December 19, 2013
By AOPA Communications staff
AOPA has named Jim Coon as senior vice president of government affairs and advocacy. Coon, who has years of experience working with Congress and the aviation industry, will oversee both the regulatory and legislative aspects of AOPA’s advocacy operations.
Coon has spent much of his career working as a senior congressional staff member, most recently in the role of staff director for the U.S. House Committee on Transportation and Infrastructure and majority staff director for the House aviation subcommittee. His other congressional roles have included positions as majority professional staff member for the House aviation subcommittee, legislative director for U.S. Rep. John J. Duncan Jr., and legislative assistant for U.S. Rep. Robert F. Smith.
Coon has most recently held the position of executive vice president for the National Air Transportation Association. At various times in his career he has held the posts of director for congressional affairs for both The Boeing Company and the Air Transport Association.
“The legislative and regulatory environments have never been more challenging and Jim’s in-depth experience working both with Congress and the aviation community make him the right person at the right time,” said AOPA President Mark Baker. “Jim is talented and well-respected and knows how to get things done in Washington and he has an excellent understanding of the issues facing the aviation community today. We’re excited to have him aboard.”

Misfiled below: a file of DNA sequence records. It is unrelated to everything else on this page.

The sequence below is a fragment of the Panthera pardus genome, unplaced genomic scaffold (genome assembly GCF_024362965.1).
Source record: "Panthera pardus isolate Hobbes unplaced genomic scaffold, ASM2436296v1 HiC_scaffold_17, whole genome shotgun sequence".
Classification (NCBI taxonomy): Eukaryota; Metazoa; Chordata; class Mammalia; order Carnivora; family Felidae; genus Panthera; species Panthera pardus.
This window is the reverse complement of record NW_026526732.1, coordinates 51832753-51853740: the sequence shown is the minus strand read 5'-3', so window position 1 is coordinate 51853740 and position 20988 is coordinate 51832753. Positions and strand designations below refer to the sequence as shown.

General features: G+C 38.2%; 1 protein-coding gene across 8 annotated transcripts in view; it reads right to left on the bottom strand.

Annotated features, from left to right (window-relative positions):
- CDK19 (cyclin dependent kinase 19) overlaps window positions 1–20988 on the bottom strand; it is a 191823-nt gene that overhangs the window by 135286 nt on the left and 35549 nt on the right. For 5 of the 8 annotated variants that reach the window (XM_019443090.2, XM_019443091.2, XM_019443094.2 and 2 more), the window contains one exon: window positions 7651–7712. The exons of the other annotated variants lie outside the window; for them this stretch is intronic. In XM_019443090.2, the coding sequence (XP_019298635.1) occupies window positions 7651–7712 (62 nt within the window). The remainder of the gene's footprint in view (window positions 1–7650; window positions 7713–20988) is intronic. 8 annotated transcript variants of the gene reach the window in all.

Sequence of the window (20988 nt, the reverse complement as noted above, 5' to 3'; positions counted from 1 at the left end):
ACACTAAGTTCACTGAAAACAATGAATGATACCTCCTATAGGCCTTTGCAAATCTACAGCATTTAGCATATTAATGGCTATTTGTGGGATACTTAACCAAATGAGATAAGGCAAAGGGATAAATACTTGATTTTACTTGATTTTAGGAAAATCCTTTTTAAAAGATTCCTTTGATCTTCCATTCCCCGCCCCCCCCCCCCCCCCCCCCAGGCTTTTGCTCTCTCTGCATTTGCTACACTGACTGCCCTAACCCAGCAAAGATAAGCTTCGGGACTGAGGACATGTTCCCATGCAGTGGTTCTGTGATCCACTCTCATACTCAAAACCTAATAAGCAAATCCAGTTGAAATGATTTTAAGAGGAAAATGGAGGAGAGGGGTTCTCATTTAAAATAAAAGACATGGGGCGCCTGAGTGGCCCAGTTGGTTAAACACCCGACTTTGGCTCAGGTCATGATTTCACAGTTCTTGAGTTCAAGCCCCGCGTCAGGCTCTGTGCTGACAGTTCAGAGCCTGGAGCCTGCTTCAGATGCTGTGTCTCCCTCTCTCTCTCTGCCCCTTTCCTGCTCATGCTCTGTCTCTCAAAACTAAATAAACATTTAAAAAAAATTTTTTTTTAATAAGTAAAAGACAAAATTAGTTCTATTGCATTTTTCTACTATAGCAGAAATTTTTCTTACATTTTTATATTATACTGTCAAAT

Coon will be based in AOPA’s Washington, D.C., office where he will manage the association’s advocacy team on a host of issues including medical certification, FAA funding, avgas alternatives, aircraft and airmen certification reform, and air traffic modernization.
An aviation student from Liberty University in Lynchburg, Virginia, is the 2015 recipient of the $3,000 AOPA Women in Aviation, International student pilot scholarship, AOPA announced March 5.
AOPA has joined the “Know Before You Fly” campaign that seeks to educate users of unmanned aircraft systems about safe and responsible operations, including where and how high unmanned aircraft may be flown.
A metal detector enthusiast recently unearthed fragments of a legendary World War II aircraft, and the U.S. Navy deployed a team to investigate in February.
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